Most probably, with the intention of creating a contrast between Faustus and others that had had interests other than him, Marlowe presents Robin and Rafe. Humor is involved in the episode parallel to Faustus's distress. Faustus demonstrates that it requires more than knowledge for one to be able to properly use the unlimited power that he is presented with. Marlowe does not go at giving a complex description of Robin, but, instead, he relates to how this secondary character has better capacity of understanding the power of magic.
Hence, unlike Faustus, that uses the authority that he receives to perform insignificant tricks, Robin claims that he would perform more important duties if he would come across the respective power.
Even if he is aware of the outcome that selling his soul to the devil would have, Faustus decides to perform the act, partly believing that the power that he will receive would compensate his loss, and, partly believing that he is protected by Lucifer, hoping that a divine power would intervene and save his soul. The theme of man selling his soul in exchange for everything that he desires is much older than Marlowe's play, with Jesus Christ having been among the first reports of one being proposed by the devil to sell his soul.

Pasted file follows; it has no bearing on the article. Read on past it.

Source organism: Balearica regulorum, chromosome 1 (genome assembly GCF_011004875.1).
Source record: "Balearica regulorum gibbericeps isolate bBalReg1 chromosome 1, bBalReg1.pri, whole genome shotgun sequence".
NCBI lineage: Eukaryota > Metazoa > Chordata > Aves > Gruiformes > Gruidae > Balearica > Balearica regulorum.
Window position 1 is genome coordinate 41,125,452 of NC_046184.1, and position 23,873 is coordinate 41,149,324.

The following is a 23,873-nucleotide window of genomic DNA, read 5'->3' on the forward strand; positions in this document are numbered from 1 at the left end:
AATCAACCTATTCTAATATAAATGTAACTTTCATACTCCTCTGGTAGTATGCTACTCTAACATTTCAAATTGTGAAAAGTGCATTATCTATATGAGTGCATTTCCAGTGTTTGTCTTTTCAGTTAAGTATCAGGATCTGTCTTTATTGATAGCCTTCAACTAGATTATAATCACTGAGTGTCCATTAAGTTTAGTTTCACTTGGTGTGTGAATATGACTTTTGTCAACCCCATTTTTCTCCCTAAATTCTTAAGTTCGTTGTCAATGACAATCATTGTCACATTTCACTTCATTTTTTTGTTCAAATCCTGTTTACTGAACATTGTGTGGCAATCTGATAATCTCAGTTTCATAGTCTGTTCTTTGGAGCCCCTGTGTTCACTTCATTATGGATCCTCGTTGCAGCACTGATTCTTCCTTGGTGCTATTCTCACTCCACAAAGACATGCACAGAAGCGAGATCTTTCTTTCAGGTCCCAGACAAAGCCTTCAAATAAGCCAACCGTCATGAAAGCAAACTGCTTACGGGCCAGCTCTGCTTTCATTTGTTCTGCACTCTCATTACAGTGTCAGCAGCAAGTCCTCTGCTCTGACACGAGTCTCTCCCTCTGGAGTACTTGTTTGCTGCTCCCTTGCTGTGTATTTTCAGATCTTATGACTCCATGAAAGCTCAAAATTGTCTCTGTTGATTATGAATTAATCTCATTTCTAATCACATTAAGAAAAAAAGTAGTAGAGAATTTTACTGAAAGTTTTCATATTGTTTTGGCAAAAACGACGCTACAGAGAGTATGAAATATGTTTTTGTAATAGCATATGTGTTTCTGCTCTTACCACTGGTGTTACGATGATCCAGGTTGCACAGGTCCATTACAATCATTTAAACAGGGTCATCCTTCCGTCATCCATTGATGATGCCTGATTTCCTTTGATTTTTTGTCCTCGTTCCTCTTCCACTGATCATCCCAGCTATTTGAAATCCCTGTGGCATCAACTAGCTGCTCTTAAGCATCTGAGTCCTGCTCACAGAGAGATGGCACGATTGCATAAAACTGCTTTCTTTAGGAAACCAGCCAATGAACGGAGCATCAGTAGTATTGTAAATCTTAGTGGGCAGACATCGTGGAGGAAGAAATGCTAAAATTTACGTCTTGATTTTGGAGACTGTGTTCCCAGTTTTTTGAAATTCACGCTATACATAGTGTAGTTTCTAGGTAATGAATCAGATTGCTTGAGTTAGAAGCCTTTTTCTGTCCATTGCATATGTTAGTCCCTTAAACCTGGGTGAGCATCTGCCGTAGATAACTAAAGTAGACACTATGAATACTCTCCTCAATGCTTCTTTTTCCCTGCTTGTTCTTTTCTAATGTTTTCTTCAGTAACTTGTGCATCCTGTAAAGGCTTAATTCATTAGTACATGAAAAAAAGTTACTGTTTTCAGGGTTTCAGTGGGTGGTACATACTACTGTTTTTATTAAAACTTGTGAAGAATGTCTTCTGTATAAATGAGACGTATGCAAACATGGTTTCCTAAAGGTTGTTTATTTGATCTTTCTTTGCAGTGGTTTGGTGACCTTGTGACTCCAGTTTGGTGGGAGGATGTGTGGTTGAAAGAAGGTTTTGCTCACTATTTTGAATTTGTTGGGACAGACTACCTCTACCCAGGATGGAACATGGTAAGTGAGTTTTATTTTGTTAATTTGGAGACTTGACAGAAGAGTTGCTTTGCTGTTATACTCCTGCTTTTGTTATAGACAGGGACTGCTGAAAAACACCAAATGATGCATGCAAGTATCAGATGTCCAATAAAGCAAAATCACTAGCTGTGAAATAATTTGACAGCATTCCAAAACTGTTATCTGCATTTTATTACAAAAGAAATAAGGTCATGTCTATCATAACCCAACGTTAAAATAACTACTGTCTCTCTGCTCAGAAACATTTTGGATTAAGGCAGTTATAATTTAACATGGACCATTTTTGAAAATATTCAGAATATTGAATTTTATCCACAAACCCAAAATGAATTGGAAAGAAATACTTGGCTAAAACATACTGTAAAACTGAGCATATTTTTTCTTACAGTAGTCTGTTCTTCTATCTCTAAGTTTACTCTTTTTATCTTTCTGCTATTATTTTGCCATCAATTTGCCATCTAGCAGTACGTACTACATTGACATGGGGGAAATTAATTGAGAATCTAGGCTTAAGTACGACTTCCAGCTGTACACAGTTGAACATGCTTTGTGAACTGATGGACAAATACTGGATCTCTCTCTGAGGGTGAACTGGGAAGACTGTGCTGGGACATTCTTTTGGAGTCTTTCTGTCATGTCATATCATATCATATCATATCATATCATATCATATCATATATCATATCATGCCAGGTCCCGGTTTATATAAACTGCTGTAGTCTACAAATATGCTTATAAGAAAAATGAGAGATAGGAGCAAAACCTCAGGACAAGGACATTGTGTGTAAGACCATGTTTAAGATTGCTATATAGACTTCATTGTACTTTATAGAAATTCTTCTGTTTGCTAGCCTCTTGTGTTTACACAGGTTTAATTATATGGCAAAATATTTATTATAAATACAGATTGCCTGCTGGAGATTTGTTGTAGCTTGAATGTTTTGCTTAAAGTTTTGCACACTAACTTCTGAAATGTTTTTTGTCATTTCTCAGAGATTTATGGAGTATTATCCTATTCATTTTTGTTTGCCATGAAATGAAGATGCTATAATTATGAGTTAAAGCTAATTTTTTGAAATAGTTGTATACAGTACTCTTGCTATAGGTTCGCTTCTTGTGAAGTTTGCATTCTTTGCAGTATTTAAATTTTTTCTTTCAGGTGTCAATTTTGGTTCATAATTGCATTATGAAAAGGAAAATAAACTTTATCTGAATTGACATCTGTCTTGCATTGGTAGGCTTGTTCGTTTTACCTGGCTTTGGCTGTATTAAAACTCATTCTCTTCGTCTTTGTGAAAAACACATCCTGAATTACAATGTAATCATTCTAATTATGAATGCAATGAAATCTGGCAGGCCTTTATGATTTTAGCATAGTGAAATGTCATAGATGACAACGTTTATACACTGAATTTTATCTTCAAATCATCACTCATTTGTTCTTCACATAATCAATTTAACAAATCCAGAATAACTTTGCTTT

Humankind has always been fascinated with an account relating to one receiving everything that he or she wishes for from a supernatural power, with the condition that that particular individual would sooner or later give up his or her soul. The scenes involving comedy come as a break from the overall tragic character that the play has.